Monday, January 18th, 2010
We recently came across an article online that ties together Picton Castle‘s recent year-long voyage around the Atlantic Ocean.
You may know that our ship was named for a castle in Wales. Picton Castle was built in the late 13th century and has been home to the Philipps family, who are direct descendants of the original builder. A visit to the Picton Castle while the ship was in port at Milford Haven was a highlight of the voyage. On the Voyage of the Atlantic, the ship also visited Dakar in Senegal, a major port for the exportation of slaves from Africa. Many of the crew on the voyage have powerful memories of visiting Goree Island, the gateway through which slaves were loaded onto ships and carried away from their home.
This article tells the story of one particular boy who was brought from Senegal to Britain by an officer of the British army and given to Sir John Philipps as a gift. Named for the Philipps family castle, Cesar Picton was raised as a servant in the Philipps household. The family was against the slave trade so Cesar was educated and apparently mixed with the family on equal terms. An inheritance from Lady Philipps allowed Cesar to become a merchant, at which he was quite successful. Owning a home in Kingston and property in the country, Cesar died in 1836 at the age of 81.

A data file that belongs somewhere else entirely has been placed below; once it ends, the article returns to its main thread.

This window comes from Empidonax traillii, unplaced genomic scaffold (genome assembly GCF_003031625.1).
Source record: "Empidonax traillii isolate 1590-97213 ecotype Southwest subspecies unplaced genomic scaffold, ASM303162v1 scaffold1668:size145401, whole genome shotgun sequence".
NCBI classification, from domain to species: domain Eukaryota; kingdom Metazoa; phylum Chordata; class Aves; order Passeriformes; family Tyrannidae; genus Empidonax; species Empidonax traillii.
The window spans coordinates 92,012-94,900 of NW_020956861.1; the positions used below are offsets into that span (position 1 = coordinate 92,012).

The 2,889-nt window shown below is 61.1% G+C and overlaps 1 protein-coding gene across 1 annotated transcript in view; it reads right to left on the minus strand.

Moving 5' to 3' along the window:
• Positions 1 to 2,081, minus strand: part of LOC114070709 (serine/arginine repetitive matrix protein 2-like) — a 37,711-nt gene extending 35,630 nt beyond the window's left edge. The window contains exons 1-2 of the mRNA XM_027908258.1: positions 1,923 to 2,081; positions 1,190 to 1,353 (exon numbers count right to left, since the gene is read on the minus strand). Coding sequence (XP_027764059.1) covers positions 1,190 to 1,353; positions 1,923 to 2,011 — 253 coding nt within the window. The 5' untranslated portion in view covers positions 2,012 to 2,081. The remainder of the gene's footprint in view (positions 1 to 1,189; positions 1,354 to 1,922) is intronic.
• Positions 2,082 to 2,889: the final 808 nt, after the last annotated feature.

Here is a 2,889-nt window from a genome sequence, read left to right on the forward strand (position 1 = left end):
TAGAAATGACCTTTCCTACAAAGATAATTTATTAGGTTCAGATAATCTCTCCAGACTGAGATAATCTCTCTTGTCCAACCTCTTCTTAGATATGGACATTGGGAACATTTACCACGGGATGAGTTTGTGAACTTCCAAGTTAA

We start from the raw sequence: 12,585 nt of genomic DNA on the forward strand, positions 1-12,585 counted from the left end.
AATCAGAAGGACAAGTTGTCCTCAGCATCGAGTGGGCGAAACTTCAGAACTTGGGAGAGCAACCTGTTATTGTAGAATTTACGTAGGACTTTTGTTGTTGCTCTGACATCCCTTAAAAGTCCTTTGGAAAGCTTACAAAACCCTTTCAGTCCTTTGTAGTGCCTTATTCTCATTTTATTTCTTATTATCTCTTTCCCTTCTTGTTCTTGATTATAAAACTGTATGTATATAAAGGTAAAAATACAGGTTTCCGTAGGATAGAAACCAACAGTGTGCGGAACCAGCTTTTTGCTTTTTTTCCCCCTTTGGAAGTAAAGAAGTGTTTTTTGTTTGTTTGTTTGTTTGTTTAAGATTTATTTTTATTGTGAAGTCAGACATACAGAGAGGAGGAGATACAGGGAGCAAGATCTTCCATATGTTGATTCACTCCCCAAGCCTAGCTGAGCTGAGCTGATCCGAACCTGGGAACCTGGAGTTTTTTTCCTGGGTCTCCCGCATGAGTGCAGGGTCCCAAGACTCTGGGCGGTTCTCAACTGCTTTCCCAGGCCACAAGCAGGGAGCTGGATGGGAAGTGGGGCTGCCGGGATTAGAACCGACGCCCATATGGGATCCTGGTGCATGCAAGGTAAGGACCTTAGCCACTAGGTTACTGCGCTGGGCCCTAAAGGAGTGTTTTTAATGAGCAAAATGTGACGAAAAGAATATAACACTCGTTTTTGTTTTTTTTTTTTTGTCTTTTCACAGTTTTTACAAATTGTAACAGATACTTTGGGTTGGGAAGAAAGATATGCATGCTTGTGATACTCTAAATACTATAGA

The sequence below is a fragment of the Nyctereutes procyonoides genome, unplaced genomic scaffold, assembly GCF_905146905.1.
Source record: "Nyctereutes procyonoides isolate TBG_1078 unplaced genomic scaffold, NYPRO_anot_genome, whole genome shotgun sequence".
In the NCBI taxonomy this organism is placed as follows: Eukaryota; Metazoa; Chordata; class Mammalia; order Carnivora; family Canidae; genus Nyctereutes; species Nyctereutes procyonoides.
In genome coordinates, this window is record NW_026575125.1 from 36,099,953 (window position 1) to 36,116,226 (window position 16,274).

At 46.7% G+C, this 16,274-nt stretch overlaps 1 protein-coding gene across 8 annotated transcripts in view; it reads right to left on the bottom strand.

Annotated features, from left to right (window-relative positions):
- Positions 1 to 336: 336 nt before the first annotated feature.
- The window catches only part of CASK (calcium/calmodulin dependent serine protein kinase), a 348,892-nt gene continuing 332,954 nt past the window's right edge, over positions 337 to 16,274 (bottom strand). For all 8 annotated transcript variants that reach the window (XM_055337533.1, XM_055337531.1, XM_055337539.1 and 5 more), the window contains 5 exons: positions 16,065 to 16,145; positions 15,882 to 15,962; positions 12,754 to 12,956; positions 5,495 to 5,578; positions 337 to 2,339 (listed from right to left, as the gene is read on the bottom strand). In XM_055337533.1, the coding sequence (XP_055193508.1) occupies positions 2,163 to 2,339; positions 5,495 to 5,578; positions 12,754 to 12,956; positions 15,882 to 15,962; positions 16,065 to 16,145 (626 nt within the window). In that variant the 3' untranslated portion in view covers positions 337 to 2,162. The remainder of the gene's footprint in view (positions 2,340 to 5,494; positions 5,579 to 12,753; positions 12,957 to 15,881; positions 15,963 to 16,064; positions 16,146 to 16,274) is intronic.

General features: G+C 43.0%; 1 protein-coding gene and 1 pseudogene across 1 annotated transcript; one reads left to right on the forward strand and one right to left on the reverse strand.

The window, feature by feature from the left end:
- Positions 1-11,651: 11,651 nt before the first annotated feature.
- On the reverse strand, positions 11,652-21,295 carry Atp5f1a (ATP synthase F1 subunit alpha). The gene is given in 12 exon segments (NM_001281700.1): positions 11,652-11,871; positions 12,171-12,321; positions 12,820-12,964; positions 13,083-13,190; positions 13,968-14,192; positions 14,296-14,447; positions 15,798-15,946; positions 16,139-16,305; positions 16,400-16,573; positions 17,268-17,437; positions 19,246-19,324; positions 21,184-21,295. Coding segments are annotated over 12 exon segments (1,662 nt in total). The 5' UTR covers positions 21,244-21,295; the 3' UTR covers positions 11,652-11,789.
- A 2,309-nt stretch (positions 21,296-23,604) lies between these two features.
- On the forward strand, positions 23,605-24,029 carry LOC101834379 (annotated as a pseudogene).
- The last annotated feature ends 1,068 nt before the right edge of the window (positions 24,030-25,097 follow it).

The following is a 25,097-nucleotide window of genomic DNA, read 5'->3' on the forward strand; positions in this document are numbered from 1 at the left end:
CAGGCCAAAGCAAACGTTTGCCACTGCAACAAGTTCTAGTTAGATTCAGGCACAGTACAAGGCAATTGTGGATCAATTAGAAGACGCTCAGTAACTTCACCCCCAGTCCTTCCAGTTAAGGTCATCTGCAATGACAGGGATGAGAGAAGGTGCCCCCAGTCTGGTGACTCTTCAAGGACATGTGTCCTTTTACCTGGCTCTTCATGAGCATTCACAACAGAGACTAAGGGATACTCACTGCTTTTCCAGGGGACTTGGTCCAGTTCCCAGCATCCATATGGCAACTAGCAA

On the Voyage of the Atlantic, particularly the passage from Africa to the Caribbean, the crew were mindful of the countless ships that had sailed that way before with cargoes of people. While Cesar Picton sailed a slightly different route, this other namesake of the Welsh castle draws together another connection on this voyage.